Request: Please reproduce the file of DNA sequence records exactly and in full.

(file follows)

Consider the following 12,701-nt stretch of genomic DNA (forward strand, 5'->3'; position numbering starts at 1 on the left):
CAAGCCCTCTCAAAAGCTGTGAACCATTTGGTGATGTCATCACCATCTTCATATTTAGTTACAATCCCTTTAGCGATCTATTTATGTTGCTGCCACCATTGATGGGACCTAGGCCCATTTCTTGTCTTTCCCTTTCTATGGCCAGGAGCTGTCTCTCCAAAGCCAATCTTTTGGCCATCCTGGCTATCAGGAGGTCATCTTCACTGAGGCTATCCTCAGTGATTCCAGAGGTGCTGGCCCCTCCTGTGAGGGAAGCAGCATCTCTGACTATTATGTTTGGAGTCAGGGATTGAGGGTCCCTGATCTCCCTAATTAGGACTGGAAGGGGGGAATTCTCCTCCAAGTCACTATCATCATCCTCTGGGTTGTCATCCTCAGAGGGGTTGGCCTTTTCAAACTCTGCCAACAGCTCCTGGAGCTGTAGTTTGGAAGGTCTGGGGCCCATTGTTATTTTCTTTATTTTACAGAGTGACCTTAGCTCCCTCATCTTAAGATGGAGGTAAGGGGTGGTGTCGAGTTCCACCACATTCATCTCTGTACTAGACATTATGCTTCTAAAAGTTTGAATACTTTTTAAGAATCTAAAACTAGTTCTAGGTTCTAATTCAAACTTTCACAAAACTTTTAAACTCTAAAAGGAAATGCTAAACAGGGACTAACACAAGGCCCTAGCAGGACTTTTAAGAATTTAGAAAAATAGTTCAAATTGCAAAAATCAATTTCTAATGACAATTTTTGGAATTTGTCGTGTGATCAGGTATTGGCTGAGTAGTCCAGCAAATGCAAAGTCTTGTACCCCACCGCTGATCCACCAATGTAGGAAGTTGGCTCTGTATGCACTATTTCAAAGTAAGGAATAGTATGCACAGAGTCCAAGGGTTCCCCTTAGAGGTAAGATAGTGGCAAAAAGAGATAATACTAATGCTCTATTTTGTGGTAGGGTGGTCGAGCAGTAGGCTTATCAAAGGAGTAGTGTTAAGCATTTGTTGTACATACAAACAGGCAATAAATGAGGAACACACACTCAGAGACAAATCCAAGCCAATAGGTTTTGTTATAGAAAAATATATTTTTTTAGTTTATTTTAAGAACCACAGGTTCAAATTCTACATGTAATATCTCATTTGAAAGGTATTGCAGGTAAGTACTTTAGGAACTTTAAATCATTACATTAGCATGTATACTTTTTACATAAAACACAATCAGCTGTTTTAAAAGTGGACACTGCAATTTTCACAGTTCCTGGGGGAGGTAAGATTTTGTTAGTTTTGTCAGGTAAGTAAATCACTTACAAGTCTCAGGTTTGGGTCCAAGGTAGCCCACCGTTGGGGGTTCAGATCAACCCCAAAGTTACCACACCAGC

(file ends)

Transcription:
Consider the following 12,701-nt stretch of genomic DNA (forward strand, 5'->3'; position numbering starts at 1 on the left):
CAAGCCCTCTCAAAAGCTGTGAACCATTTGGTGATGTCATCACCATCTTCATATTTAGTTACAATCCCTTTAGCGATCTATTTATGTTGCTGCCACCATTGATGGGACCTAGGCCCATTTCTTGTCTTTCCCTTTCTATGGCCAGGAGCTGTCTCTCCAAAGCCAATCTTTTGGCCATCCTGGCTATCAGGAGGTCATCTTCACTGAGGCTATCCTCAGTGATTCCAGAGGTGCTGGCCCCTCCTGTGAGGGAAGCAGCATCTCTGACTATTATGTTTGGAGTCAGGGATTGAGGGTCCCTGATCTCCCTAATTAGGACTGGAAGGGGGGAATTCTCCTCCAAGTCACTATCATCATCCTCTGGGTTGTCATCCTCAGAGGGGTTGGCCTTTTCAAACTCTGCCAACAGCTCCTGGAGCTGTAGTTTGGAAGGTCTGGGGCCCATTGTTATTTTCTTTATTTTACAGAGTGACCTTAGCTCCCTCATCTTAAGATGGAGGTAAGGGGTGGTGTCGAGTTCCACCACATTCATCTCTGTACTAGACATTATGCTTCTAAAAGTTTGAATACTTTTTAAGAATCTAAAACTAGTTCTAGGTTCTAATTCAAACTTTCACAAAACTTTTAAACTCTAAAAGGAAATGCTAAACAGGGACTAACACAAGGCCCTAGCAGGACTTTTAAGAATTTAGAAAAATAGTTCAAATTGCAAAAATCAATTTCTAATGACAATTTTTGGAATTTGTCGTGTGATCAGGTATTGGCTGAGTAGTCCAGCAAATGCAAAGTCTTGTACCCCACCGCTGATCCACCAATGTAGGAAGTTGGCTCTGTATGCACTATTTCAAAGTAAGGAATAGTATGCACAGAGTCCAAGGGTTCCCCTTAGAGGTAAGATAGTGGCAAAAAGAGATAATACTAATGCTCTATTTTGTGGTAGGGTGGTCGAGCAGTAGGCTTATCAAAGGAGTAGTGTTAAGCATTTGTTGTACATACAAACAGGCAATAAATGAGGAACACACACTCAGAGACAAATCCAAGCCAATAGGTTTTGTTATAGAAAAATATATTTTTTTAGTTTATTTTAAGAACCACAGGTTCAAATTCTACATGTAATATCTCATTTGAAAGGTATTGCAGGTAAGTACTTTAGGAACTTTAAATCATTACATTAGCATGTATACTTTTTACATAAAACACAATCAGCTGTTTTAAAAGTGGACACTGCAATTTTCACAGTTCCTGGGGGAGGTAAGATTTTGTTAGTTTTGTCAGGTAAGTAAATCACTTACAAGTCTCAGGTTTGGGTCCAAGGTAGCCCACCGTTGGGGGTTCAGATCAACCCCAAAGTTACCACACCAGC